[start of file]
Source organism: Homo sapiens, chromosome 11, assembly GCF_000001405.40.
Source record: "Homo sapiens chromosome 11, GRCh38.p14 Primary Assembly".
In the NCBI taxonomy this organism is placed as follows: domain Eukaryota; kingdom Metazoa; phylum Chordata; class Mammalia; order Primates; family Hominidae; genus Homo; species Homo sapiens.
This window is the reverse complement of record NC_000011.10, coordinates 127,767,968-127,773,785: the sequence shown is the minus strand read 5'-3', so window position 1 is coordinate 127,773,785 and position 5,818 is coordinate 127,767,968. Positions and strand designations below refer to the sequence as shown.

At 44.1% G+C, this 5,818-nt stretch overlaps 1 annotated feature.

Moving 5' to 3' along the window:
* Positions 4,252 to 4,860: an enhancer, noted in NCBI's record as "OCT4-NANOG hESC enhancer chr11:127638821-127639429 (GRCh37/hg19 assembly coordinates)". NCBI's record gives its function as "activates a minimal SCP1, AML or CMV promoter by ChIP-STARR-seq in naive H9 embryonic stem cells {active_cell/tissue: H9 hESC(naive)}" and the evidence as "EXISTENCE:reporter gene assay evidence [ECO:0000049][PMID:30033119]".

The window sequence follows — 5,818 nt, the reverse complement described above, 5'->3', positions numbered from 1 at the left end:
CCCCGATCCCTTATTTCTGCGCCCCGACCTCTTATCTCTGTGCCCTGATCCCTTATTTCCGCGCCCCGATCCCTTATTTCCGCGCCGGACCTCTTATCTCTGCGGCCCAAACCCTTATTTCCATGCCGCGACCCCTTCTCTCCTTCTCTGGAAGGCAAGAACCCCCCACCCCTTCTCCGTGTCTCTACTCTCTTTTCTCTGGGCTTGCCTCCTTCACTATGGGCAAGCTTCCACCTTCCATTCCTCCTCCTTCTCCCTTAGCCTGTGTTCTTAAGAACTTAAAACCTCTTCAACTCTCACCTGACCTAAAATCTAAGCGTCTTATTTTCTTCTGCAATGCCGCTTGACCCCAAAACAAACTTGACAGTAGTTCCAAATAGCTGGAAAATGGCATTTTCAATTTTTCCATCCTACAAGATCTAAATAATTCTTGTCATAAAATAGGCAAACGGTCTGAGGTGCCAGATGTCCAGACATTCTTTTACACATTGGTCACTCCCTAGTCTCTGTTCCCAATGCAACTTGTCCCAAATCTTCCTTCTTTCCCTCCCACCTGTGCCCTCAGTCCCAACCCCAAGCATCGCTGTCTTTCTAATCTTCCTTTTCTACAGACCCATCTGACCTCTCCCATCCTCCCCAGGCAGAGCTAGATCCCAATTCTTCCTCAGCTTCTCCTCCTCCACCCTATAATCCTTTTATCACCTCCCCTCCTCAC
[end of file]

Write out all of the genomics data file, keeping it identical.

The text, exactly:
Source organism: Homo sapiens, chromosome 11, assembly GCF_000001405.40.
Source record: "Homo sapiens chromosome 11, GRCh38.p14 Primary Assembly".
In the NCBI taxonomy this organism is placed as follows: domain Eukaryota; kingdom Metazoa; phylum Chordata; class Mammalia; order Primates; family Hominidae; genus Homo; species Homo sapiens.
This window is the reverse complement of record NC_000011.10, coordinates 127,767,968-127,773,785: the sequence shown is the minus strand read 5'-3', so window position 1 is coordinate 127,773,785 and position 5,818 is coordinate 127,767,968. Positions and strand designations below refer to the sequence as shown.

At 44.1% G+C, this 5,818-nt stretch overlaps 1 annotated feature.

Moving 5' to 3' along the window:
* Positions 4,252 to 4,860: an enhancer, noted in NCBI's record as "OCT4-NANOG hESC enhancer chr11:127638821-127639429 (GRCh37/hg19 assembly coordinates)". NCBI's record gives its function as "activates a minimal SCP1, AML or CMV promoter by ChIP-STARR-seq in naive H9 embryonic stem cells {active_cell/tissue: H9 hESC(naive)}" and the evidence as "EXISTENCE:reporter gene assay evidence [ECO:0000049][PMID:30033119]".

The window sequence follows — 5,818 nt, the reverse complement described above, 5'->3', positions numbered from 1 at the left end:
CCCCGATCCCTTATTTCTGCGCCCCGACCTCTTATCTCTGTGCCCTGATCCCTTATTTCCGCGCCCCGATCCCTTATTTCCGCGCCGGACCTCTTATCTCTGCGGCCCAAACCCTTATTTCCATGCCGCGACCCCTTCTCTCCTTCTCTGGAAGGCAAGAACCCCCCACCCCTTCTCCGTGTCTCTACTCTCTTTTCTCTGGGCTTGCCTCCTTCACTATGGGCAAGCTTCCACCTTCCATTCCTCCTCCTTCTCCCTTAGCCTGTGTTCTTAAGAACTTAAAACCTCTTCAACTCTCACCTGACCTAAAATCTAAGCGTCTTATTTTCTTCTGCAATGCCGCTTGACCCCAAAACAAACTTGACAGTAGTTCCAAATAGCTGGAAAATGGCATTTTCAATTTTTCCATCCTACAAGATCTAAATAATTCTTGTCATAAAATAGGCAAACGGTCTGAGGTGCCAGATGTCCAGACATTCTTTTACACATTGGTCACTCCCTAGTCTCTGTTCCCAATGCAACTTGTCCCAAATCTTCCTTCTTTCCCTCCCACCTGTGCCCTCAGTCCCAACCCCAAGCATCGCTGTCTTTCTAATCTTCCTTTTCTACAGACCCATCTGACCTCTCCCATCCTCCCCAGGCAGAGCTAGATCCCAATTCTTCCTCAGCTTCTCCTCCTCCACCCTATAATCCTTTTATCACCTCCCCTCCTCAC